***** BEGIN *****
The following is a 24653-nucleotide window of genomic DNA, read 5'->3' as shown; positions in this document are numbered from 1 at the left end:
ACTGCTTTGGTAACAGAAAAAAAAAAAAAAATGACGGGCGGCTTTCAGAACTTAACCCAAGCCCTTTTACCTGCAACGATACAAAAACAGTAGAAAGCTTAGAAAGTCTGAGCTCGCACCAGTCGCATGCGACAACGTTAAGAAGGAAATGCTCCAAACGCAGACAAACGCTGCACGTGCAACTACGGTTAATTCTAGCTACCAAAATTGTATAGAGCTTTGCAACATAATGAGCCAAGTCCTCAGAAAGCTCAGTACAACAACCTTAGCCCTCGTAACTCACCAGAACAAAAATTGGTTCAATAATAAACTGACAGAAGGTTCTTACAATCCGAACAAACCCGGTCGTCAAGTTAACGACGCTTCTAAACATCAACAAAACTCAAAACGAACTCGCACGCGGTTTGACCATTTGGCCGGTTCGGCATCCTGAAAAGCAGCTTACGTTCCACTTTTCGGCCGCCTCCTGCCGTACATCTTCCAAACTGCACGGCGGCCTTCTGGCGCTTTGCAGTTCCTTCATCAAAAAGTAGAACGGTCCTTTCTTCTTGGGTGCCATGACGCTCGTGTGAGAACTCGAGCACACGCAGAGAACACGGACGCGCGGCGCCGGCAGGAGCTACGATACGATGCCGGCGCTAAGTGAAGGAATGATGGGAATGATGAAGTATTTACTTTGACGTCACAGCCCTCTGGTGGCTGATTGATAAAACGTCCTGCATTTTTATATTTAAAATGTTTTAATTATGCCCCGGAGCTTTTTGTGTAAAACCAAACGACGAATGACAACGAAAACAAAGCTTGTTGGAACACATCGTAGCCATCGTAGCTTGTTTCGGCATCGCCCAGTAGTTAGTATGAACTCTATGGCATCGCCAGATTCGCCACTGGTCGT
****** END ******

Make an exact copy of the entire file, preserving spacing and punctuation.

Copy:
The following is a 24653-nucleotide window of genomic DNA, read 5'->3' as shown; positions in this document are numbered from 1 at the left end:
ACTGCTTTGGTAACAGAAAAAAAAAAAAAAATGACGGGCGGCTTTCAGAACTTAACCCAAGCCCTTTTACCTGCAACGATACAAAAACAGTAGAAAGCTTAGAAAGTCTGAGCTCGCACCAGTCGCATGCGACAACGTTAAGAAGGAAATGCTCCAAACGCAGACAAACGCTGCACGTGCAACTACGGTTAATTCTAGCTACCAAAATTGTATAGAGCTTTGCAACATAATGAGCCAAGTCCTCAGAAAGCTCAGTACAACAACCTTAGCCCTCGTAACTCACCAGAACAAAAATTGGTTCAATAATAAACTGACAGAAGGTTCTTACAATCCGAACAAACCCGGTCGTCAAGTTAACGACGCTTCTAAACATCAACAAAACTCAAAACGAACTCGCACGCGGTTTGACCATTTGGCCGGTTCGGCATCCTGAAAAGCAGCTTACGTTCCACTTTTCGGCCGCCTCCTGCCGTACATCTTCCAAACTGCACGGCGGCCTTCTGGCGCTTTGCAGTTCCTTCATCAAAAAGTAGAACGGTCCTTTCTTCTTGGGTGCCATGACGCTCGTGTGAGAACTCGAGCACACGCAGAGAACACGGACGCGCGGCGCCGGCAGGAGCTACGATACGATGCCGGCGCTAAGTGAAGGAATGATGGGAATGATGAAGTATTTACTTTGACGTCACAGCCCTCTGGTGGCTGATTGATAAAACGTCCTGCATTTTTATATTTAAAATGTTTTAATTATGCCCCGGAGCTTTTTGTGTAAAACCAAACGACGAATGACAACGAAAACAAAGCTTGTTGGAACACATCGTAGCCATCGTAGCTTGTTTCGGCATCGCCCAGTAGTTAGTATGAACTCTATGGCATCGCCAGATTCGCCACTGGTCGT